Q: Why Serena?
A: That was a time when women sports were starting to be more televised. She wasn’t wearing the same clothes, she was an African-American woman … she was just different. Brandi Chastain ripping her shirt off, she was just like, f–k it. She was different, she was aggressive, she was out there, so I think I just gravitated towards those women.
Q: Any other women in sports you want to mention?
A: [Former Dodgers trainer] Sue Falsone, she was the first ever on-field woman of anything with MLB, she was an athletic trainer and physical therapist. She was somebody who was critical for me.
Q: What is your vision of women in sports in 10 years?
A: It actually may not be that different because we’ve seen so much change in the past like three years. People are begging for women to work in baseball now — begging. Literally begging. I get texts from random people all over asking me for résumés of women. It’s like, I’m in “The Twilight Zone.” I had to change my name on my résumé [to Rae] just to get somebody to call me 10 years ago. We’re like hunting them down now.
Q: Three dinner guests?
A: My grandfather [Frank] on the Balkovec side for sure; Jackie Robinson; and Branch Rickey.
Q: Favorite movie?
A: “A League Of Their Own.”
Q: Favorite actor?
A: Jim Carrey.
Q: Favorite actress?
A: Drew Barrymore.
Q: Favorite meal?
Q: Where’s the best pizza in New York?
A: (Laugh) I don’t know, I’ve only been in New York City one time.
Q: You visited Ground Zero?
A: It just makes you feel so small and grateful for living in this country. I’ve traveled all over the world a lot, and it makes you a patriot, and appreciate the United States more. … I’m really into our history, and I’m really into learning about how we developed as a country, and just seeing that makes you reflect.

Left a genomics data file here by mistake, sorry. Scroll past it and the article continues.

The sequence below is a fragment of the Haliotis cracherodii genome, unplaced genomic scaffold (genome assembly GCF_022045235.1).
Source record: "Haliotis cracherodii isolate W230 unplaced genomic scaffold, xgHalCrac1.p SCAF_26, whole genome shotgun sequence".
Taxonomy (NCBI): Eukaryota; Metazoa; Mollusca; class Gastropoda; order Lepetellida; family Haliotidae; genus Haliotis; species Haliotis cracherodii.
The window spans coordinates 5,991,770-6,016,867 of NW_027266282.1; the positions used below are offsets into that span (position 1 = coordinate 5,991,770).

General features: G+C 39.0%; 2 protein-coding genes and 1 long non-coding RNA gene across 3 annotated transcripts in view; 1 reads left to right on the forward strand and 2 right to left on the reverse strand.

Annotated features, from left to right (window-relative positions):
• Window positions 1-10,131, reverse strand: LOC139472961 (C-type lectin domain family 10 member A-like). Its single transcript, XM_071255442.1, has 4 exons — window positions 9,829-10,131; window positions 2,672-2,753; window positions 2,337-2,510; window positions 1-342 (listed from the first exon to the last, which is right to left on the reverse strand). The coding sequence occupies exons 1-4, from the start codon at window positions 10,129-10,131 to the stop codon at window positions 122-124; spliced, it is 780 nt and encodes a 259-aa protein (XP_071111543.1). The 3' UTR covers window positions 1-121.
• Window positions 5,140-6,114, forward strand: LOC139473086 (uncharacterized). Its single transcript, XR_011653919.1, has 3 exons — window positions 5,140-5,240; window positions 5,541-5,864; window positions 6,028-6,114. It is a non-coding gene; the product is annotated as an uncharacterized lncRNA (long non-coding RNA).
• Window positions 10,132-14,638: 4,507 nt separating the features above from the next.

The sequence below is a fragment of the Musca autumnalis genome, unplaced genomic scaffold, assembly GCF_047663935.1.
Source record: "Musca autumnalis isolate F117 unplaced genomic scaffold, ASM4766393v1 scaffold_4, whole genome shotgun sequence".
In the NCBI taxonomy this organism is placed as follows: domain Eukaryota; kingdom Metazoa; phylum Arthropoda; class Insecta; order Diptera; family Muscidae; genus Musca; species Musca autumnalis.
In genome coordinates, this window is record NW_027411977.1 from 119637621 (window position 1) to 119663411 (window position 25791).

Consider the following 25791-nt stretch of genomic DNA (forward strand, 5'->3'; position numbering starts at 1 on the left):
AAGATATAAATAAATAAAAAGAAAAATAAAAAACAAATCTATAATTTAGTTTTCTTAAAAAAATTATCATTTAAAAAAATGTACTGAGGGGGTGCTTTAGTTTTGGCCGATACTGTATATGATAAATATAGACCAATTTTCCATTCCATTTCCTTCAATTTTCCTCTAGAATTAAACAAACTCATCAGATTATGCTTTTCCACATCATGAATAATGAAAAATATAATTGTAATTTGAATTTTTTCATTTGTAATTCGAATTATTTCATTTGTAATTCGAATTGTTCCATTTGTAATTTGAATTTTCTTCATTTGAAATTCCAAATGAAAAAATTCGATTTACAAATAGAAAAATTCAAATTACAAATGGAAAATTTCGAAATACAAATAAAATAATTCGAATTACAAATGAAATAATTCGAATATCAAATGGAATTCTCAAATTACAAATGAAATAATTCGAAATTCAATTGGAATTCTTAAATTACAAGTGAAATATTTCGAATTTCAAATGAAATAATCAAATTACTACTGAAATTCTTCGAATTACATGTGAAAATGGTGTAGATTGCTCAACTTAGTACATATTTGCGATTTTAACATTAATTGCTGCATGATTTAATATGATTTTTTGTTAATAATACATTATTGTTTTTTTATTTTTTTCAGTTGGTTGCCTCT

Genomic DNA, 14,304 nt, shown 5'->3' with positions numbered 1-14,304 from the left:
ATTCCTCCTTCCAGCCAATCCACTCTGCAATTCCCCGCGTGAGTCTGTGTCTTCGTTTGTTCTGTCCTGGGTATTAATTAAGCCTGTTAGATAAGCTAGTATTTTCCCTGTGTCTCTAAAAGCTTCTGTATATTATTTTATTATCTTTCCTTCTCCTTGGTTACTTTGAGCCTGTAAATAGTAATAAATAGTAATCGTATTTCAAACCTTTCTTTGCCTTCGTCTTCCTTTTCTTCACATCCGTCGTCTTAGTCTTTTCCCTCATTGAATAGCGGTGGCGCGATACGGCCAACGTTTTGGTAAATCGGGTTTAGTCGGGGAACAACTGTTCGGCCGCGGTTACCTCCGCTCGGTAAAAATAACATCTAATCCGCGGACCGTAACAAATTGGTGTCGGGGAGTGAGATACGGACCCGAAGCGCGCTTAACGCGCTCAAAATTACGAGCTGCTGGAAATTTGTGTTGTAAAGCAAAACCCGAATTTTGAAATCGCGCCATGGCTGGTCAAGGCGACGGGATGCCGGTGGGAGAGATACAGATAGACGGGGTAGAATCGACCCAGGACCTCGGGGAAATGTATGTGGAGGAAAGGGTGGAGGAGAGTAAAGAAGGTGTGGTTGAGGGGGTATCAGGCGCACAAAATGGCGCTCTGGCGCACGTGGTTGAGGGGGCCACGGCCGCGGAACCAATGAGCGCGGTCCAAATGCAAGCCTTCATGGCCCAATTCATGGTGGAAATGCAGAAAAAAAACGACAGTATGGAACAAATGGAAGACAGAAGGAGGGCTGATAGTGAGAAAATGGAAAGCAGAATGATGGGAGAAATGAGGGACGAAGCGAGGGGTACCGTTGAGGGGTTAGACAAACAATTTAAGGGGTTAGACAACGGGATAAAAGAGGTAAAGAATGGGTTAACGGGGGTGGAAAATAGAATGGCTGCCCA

Q: Describe the New York Yankees Way.
A: Using objective information to create an environment for players to develop as fast as possible, and in the best way possible.
Q: Do you want to be viewed as an inspiration?
A: It’s something that I take pride in, yeah. I’ve been like this since I was 12. I’ve always been the kid on the team who was the leader, was the one who held the player-only postgame meeting. I told my coaches not to show up so I could talk to the team. I was the one who was always pushing my friends to get outside of their comfort zone and push themselves, that’s always been who I’ve been. I was raised that way. It’s my personality. Do I want to be viewed as an inspiration? I don’t know if that’s what I wake up thinking about every day, but I take pride in it, and it’s something that I view as my responsibility being in this role.
Q: What are you most proud of?
A: I’m most proud of representing my family well, and I’m so glad that my last name is still mine so that my family gets the credit for this ’cause they deserve all of it.